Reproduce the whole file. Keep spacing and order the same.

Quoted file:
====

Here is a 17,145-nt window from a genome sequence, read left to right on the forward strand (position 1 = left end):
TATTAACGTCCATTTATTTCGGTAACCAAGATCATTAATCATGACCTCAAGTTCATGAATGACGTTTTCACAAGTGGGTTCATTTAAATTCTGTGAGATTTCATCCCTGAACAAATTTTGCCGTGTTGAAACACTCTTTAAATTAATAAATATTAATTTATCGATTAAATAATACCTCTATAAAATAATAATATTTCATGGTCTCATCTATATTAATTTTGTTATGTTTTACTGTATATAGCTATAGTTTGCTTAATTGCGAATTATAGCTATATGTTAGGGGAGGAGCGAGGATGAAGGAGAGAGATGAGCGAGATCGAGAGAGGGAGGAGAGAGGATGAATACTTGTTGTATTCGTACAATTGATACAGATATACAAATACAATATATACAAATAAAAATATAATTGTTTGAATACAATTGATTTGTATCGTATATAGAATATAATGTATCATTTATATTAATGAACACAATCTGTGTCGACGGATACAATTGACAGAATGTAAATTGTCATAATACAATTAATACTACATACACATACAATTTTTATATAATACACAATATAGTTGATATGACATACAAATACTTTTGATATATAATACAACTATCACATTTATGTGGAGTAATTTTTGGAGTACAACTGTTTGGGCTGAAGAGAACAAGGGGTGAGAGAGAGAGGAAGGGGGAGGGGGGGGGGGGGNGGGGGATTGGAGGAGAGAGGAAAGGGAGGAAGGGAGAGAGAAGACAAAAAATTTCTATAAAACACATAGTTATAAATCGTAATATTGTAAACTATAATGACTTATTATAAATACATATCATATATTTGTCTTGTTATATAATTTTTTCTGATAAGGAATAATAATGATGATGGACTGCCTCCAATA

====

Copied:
Here is a 17,145-nt window from a genome sequence, read left to right on the forward strand (position 1 = left end):
TATTAACGTCCATTTATTTCGGTAACCAAGATCATTAATCATGACCTCAAGTTCATGAATGACGTTTTCACAAGTGGGTTCATTTAAATTCTGTGAGATTTCATCCCTGAACAAATTTTGCCGTGTTGAAACACTCTTTAAATTAATAAATATTAATTTATCGATTAAATAATACCTCTATAAAATAATAATATTTCATGGTCTCATCTATATTAATTTTGTTATGTTTTACTGTATATAGCTATAGTTTGCTTAATTGCGAATTATAGCTATATGTTAGGGGAGGAGCGAGGATGAAGGAGAGAGATGAGCGAGATCGAGAGAGGGAGGAGAGAGGATGAATACTTGTTGTATTCGTACAATTGATACAGATATACAAATACAATATATACAAATAAAAATATAATTGTTTGAATACAATTGATTTGTATCGTATATAGAATATAATGTATCATTTATATTAATGAACACAATCTGTGTCGACGGATACAATTGACAGAATGTAAATTGTCATAATACAATTAATACTACATACACATACAATTTTTATATAATACACAATATAGTTGATATGACATACAAATACTTTTGATATATAATACAACTATCACATTTATGTGGAGTAATTTTTGGAGTACAACTGTTTGGGCTGAAGAGAACAAGGGGTGAGAGAGAGAGGAAGGGGGAGGGGGGGGGGGGGNGGGGGATTGGAGGAGAGAGGAAAGGGAGGAAGGGAGAGAGAAGACAAAAAATTTCTATAAAACACATAGTTATAAATCGTAATATTGTAAACTATAATGACTTATTATAAATACATATCATATATTTGTCTTGTTATATAATTTTTTCTGATAAGGAATAATAATGATGATGGACTGCCTCCAATA